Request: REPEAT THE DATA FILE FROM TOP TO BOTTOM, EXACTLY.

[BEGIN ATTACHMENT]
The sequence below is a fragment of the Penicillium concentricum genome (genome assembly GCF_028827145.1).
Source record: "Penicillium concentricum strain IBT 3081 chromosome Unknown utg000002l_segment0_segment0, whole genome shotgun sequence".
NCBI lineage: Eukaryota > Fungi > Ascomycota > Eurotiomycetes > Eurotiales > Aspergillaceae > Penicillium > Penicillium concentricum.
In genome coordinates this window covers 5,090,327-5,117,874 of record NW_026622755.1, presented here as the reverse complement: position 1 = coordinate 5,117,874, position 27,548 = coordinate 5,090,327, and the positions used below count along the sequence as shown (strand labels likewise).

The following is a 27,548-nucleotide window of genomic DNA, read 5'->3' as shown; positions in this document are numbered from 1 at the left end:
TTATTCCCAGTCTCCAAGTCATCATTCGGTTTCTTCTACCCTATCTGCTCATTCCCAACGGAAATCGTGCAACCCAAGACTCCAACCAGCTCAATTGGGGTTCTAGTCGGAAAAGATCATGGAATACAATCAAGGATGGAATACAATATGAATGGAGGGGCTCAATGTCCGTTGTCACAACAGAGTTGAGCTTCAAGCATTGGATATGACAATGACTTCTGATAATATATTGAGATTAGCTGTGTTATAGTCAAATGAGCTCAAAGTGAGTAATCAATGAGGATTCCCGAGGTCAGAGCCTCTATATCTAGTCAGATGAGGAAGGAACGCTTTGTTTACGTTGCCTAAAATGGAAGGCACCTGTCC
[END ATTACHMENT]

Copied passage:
The sequence below is a fragment of the Penicillium concentricum genome (genome assembly GCF_028827145.1).
Source record: "Penicillium concentricum strain IBT 3081 chromosome Unknown utg000002l_segment0_segment0, whole genome shotgun sequence".
NCBI lineage: Eukaryota > Fungi > Ascomycota > Eurotiomycetes > Eurotiales > Aspergillaceae > Penicillium > Penicillium concentricum.
In genome coordinates this window covers 5,090,327-5,117,874 of record NW_026622755.1, presented here as the reverse complement: position 1 = coordinate 5,117,874, position 27,548 = coordinate 5,090,327, and the positions used below count along the sequence as shown (strand labels likewise).

The following is a 27,548-nucleotide window of genomic DNA, read 5'->3' as shown; positions in this document are numbered from 1 at the left end:
TTATTCCCAGTCTCCAAGTCATCATTCGGTTTCTTCTACCCTATCTGCTCATTCCCAACGGAAATCGTGCAACCCAAGACTCCAACCAGCTCAATTGGGGTTCTAGTCGGAAAAGATCATGGAATACAATCAAGGATGGAATACAATATGAATGGAGGGGCTCAATGTCCGTTGTCACAACAGAGTTGAGCTTCAAGCATTGGATATGACAATGACTTCTGATAATATATTGAGATTAGCTGTGTTATAGTCAAATGAGCTCAAAGTGAGTAATCAATGAGGATTCCCGAGGTCAGAGCCTCTATATCTAGTCAGATGAGGAAGGAACGCTTTGTTTACGTTGCCTAAAATGGAAGGCACCTGTCC